A weaponized NIMBY loses a closely watched case … for now

In a case closely watched by many in the industry, a Colorado federal jury last week rejected the arguments of a neighbor who filed a Racketeer Influenced and Corrupt Organizations (RICO) Act lawsuit against a cannabis cultivator, claiming the facility’s smells and sounds damaged their property.

In the hands of prosecutors, it’s a hacksaw for taking apart organized crime, but its application as a private cause of action for an “adjacent property nuisance” is an attractive weapon in the arsenal for proponents of NIMBY — aka, not in my backyard — some experts say.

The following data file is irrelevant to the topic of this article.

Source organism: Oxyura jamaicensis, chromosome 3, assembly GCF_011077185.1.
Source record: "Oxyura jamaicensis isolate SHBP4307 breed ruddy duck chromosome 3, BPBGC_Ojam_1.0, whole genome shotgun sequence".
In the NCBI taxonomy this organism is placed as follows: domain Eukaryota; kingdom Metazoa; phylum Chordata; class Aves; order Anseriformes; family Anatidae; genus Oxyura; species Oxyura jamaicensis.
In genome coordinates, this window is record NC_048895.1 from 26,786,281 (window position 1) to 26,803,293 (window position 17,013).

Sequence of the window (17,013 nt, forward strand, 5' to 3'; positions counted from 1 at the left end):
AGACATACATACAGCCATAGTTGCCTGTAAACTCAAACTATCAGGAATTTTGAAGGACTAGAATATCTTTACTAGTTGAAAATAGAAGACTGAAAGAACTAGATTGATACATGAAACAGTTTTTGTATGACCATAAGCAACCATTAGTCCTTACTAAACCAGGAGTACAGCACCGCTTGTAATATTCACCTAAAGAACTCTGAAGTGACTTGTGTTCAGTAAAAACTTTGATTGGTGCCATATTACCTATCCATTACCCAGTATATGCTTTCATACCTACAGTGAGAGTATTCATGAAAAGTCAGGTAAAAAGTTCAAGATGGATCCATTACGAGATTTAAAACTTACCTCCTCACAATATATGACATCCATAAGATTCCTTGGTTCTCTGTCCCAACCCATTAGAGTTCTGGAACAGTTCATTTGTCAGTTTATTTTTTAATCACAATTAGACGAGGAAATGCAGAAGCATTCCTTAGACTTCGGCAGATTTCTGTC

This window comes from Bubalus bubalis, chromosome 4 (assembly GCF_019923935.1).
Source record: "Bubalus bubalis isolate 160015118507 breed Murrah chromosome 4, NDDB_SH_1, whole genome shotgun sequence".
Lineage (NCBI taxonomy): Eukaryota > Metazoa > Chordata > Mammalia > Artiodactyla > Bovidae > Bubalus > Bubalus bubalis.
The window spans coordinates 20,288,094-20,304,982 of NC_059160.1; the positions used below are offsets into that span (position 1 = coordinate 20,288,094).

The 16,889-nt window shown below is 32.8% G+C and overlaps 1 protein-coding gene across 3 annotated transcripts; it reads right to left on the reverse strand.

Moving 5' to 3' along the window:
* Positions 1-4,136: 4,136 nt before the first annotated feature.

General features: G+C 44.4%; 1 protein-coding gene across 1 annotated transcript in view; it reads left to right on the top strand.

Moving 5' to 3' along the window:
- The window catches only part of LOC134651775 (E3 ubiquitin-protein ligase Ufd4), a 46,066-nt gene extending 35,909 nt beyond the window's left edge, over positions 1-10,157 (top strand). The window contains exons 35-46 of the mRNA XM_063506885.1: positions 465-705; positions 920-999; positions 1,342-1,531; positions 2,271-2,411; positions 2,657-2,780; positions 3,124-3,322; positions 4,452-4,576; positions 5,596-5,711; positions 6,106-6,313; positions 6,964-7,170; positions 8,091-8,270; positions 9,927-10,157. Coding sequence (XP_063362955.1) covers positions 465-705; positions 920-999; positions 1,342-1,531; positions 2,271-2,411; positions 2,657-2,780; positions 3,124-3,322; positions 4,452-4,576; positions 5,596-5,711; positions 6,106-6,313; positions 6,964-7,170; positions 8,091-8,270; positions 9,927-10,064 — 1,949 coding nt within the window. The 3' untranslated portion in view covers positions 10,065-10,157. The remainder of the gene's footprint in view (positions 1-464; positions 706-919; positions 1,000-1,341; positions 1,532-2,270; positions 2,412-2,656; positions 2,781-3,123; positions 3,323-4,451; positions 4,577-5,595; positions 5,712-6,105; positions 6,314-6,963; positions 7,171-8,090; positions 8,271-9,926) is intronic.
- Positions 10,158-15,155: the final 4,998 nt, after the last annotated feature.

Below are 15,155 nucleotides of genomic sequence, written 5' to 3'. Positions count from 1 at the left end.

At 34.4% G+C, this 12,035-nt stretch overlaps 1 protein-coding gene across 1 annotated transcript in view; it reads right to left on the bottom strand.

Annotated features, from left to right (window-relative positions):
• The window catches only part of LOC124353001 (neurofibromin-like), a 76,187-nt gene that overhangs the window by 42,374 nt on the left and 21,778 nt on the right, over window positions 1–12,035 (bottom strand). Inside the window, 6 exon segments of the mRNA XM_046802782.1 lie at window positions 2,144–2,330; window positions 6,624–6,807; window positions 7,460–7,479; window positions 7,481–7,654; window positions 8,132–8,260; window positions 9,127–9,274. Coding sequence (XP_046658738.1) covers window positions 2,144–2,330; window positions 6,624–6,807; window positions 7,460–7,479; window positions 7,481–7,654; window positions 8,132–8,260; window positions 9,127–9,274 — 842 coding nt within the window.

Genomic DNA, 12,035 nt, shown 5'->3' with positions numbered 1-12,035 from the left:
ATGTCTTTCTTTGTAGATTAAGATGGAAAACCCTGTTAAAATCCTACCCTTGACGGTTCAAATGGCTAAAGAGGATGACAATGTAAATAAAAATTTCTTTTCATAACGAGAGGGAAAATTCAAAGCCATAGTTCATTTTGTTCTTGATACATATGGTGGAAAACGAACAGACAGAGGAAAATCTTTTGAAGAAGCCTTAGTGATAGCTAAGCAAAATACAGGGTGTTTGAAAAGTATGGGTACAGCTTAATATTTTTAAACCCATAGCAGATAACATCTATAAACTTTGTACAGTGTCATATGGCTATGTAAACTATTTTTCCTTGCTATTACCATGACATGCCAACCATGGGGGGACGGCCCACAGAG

"Although NIMBY proponents might attempt to hijack RICO to block marijuana related businesses from their neighborhood, the landmark Windy decision suggests that the strategy is incapable of withstanding a legal challenge,” said Hoban Law Group senior attorney Steve Schain.

RICO is particularly attractive to plaintiffs — and potentially costly to defendants — because it allows for the recovery of triple the actual damages and attorneys fees for acts performed as part of an “ongoing criminal organization,” called an “enterprise,” Schain said.

With respect to the cannabis industry, anyone involved in planting, cultivation, harvesting, processing/extracting, testing, packaging, disposal, transporting and dispensing cannabis falls under that definition of a criminal organization due to the federal prohibition of the plant, he said.